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Group A included 16 patients with severe liver fibrosis or cirrhosis and group B included 14 patients with normal LB or mild septal fibrosis. Both groups were equivalent in terms of gestational age, birth weight, primary disease, age and indications for PN onset, and mode and rhythm of PN delivery (Table 1). Group A included 2 premature infants (30 and 34 gestational weeks) and group B included 4 premature infants (34–36 gestational weeks) and 1 infant who was small for gestational age. Duration of PN at the time of the reference LB was inversely correlated to the extent of liver fibrosis: 30.5 months (range, 8–96 months) in group A versus 105 months (range, 37–150 months) in group B (P < 0.001). The associated treatments and conditions related to the risks of infection were similar in both groups.

Of 324 infectious episodes reported, a microorganism was found in blood culture in 223 cases (68%): Staphylococcus species were found in 45%, other cocci in 7%, bacilli in 40%, and fungi in 8%. The other 101 episodes (32%) were considered possible infections. The incidence of infections was significantly higher in group A (P < 0.001) than in group B: 3.2 ± 0.3/study-year versus 1.5 ± 0.2/study-year (Table 2). In both groups most infections were caused by Staphylococcus species and Gram-negative bacilli.

The first infection occurred significantly earlier in group A than in group B (P < 0.01): 1 month (range, 1–2 months) versus 4 months (range, 1–19 months), respectively (Table 2). The first infection occurred before the age of 1 month in 75% of the children in group A versus only 21% in group B (P < 0.01). In group A 100% of the first infections occurred before 2 months of age, compared with 35% in group B (P < 0.001). Gram-negative bacilli were responsible for 50% of the first infections in group A versus 14% in group B (P = 0.05).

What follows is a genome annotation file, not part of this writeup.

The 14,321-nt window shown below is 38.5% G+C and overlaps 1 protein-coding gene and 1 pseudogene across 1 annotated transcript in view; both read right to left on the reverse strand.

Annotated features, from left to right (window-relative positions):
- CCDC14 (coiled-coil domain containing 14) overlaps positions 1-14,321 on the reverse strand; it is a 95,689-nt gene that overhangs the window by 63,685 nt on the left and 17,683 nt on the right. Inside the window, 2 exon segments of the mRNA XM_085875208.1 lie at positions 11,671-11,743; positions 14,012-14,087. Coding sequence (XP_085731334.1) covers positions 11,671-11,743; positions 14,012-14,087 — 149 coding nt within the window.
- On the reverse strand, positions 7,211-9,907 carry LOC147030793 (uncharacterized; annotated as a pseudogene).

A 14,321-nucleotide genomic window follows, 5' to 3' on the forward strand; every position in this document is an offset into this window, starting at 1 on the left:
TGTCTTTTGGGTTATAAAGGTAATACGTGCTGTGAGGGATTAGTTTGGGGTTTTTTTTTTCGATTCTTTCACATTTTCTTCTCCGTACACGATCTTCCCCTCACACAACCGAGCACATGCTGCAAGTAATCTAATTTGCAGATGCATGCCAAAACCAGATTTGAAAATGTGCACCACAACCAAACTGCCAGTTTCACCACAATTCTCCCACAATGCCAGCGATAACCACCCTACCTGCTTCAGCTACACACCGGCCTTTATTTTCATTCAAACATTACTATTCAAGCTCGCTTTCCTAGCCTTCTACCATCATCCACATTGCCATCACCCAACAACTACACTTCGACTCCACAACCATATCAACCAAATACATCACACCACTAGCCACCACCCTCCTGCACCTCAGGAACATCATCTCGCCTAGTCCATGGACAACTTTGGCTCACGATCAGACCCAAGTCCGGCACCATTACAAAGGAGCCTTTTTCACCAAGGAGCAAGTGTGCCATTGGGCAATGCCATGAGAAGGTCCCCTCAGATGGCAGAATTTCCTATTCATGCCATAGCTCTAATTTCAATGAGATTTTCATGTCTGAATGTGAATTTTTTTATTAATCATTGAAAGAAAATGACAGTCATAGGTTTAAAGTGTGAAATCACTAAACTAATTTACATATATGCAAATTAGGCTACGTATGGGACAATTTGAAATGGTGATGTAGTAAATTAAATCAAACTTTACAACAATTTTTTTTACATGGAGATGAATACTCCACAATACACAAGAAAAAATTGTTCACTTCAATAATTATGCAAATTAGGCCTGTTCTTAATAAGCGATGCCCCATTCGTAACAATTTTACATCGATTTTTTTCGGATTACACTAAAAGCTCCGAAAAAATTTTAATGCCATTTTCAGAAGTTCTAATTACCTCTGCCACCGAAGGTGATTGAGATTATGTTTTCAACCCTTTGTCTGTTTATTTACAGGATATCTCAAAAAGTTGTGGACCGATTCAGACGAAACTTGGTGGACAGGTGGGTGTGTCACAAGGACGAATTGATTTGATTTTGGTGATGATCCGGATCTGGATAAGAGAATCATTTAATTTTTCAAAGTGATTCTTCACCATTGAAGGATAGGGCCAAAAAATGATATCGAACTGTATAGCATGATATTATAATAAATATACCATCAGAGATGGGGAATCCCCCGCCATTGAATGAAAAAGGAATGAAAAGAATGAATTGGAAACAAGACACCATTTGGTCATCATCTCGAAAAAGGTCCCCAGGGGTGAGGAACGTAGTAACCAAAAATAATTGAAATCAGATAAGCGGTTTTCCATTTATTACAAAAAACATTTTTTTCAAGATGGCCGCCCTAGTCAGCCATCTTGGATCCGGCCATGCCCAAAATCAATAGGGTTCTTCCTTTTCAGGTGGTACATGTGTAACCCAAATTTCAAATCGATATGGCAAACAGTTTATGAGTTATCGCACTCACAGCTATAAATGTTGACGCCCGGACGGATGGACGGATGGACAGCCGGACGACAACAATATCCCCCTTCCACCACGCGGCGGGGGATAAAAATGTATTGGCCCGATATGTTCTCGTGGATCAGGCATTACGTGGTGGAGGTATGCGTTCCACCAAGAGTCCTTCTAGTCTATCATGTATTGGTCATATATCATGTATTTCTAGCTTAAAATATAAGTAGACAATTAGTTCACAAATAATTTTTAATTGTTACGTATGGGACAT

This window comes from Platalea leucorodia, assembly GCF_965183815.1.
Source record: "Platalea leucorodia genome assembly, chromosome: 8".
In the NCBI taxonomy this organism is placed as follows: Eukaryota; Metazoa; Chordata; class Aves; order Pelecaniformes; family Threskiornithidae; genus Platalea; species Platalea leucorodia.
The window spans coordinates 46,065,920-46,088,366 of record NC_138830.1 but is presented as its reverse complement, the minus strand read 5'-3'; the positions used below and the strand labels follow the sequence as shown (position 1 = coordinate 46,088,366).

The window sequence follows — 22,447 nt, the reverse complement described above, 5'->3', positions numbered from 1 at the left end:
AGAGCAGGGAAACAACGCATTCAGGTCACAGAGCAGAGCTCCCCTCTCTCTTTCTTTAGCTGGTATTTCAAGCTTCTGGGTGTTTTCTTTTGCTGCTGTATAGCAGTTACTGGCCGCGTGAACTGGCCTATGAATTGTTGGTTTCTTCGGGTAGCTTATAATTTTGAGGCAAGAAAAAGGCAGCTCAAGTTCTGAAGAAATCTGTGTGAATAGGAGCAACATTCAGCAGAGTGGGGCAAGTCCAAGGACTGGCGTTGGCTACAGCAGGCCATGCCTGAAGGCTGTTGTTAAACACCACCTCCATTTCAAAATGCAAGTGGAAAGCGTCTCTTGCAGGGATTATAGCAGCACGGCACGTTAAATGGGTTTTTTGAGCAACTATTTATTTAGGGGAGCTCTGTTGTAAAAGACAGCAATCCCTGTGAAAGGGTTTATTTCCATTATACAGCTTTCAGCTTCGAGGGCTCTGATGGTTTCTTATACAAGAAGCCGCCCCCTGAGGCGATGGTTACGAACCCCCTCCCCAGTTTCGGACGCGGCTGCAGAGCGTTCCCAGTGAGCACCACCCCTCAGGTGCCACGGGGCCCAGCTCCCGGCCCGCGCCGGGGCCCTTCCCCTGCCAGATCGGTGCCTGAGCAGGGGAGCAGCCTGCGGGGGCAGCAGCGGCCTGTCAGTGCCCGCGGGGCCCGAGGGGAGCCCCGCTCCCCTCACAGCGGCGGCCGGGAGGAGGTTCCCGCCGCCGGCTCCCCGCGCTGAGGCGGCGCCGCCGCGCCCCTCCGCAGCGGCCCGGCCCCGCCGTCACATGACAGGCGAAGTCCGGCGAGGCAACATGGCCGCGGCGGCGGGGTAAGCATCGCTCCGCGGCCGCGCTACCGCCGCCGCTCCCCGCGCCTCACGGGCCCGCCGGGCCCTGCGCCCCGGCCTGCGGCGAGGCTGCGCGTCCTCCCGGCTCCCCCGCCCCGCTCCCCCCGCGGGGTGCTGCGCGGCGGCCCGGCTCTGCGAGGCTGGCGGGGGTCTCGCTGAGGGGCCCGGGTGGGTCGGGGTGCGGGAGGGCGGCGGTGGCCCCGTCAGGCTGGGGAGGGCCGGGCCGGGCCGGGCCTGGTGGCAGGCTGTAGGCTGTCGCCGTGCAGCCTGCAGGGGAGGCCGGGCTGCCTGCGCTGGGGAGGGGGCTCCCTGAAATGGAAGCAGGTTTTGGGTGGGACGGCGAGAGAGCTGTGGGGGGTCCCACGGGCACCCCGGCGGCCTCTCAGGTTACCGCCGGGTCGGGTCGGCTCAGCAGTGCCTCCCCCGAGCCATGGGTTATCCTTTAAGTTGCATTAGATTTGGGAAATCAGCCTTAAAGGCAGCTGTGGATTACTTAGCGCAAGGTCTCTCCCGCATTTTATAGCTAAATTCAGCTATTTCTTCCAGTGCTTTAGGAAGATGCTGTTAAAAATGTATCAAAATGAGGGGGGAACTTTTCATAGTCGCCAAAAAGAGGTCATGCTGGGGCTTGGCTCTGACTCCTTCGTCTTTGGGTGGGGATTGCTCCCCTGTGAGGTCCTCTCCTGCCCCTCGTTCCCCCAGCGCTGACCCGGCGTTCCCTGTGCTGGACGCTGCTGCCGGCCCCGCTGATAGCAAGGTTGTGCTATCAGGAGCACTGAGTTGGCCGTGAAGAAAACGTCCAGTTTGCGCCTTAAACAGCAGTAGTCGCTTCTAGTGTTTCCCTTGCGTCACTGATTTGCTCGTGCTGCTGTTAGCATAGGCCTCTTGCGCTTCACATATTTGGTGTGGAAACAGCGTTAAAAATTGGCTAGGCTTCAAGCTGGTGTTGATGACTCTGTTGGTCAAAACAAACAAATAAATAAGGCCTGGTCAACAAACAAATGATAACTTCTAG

The incidence of surgical episodes with digestive stasis or obstruction was identical in both groups, as were episodes of fat overload syndrome (Table 3). Incidences of clinical cholestatic episodes were not statistically different between groups (81% of the patients in group A vs 50% in group B). Neither the age of cholestasis onset nor the total duration of cholestasis differed significantly. Meanwhile, according to LB, cholestasis more often existed in group A (68%) than in group B (21%; P < 0.05). In group A 4 LBs showed severe cholestasis, 5 showed moderate cholestasis, 2 showed mild cholestasis, and 5 did not show any sign of cholestasis but were already cirrhotic. In group B 11 of the 14 LBs did not show any signs of cholestasis, 1 showed moderate cholestasis, and 2 showed mild cholestasis.



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Once PN-associated liver disease is established, it can progress to cirrhosis and liver failure (2,9). Numerous causes of PN-associated liver disease have been proposed (1,3–6). Many nutritional risk factors have been suggested, including excess of energy supply, type and amount of lipids, essential fatty acid deficiency, excess of amino acid supply, choline deficiency, zinc deficiency, manganese or aluminium toxicity, and the absence of enteral feeding; however, in the present study the mode of PN delivery was identical in both groups. Moreover, the incidence of fat overload syndrome was the same in both groups. Among patient-related risk factors, underlying digestive diseases, number of abdominal surgical procedures, and incidence of episodes of intestinal obstruction were similar in both groups.

The age of PN onset is also usually considered to be a risk factor (7,8). Numerous studies in infants with PN-associated liver disease have suggested that immaturity of the hepatobiliary tract (5) was a risk factor for cholestasis. In our study the differences in the extension of liver fibrosis between study groups could not be explained by an early beginning of total PN or prematurity. Parenteral nutrition was started early (median age, 1 month; range, 1–5 months of age) in the whole population, which could be therefore considered to be particularly exposed to PN-related toxicity.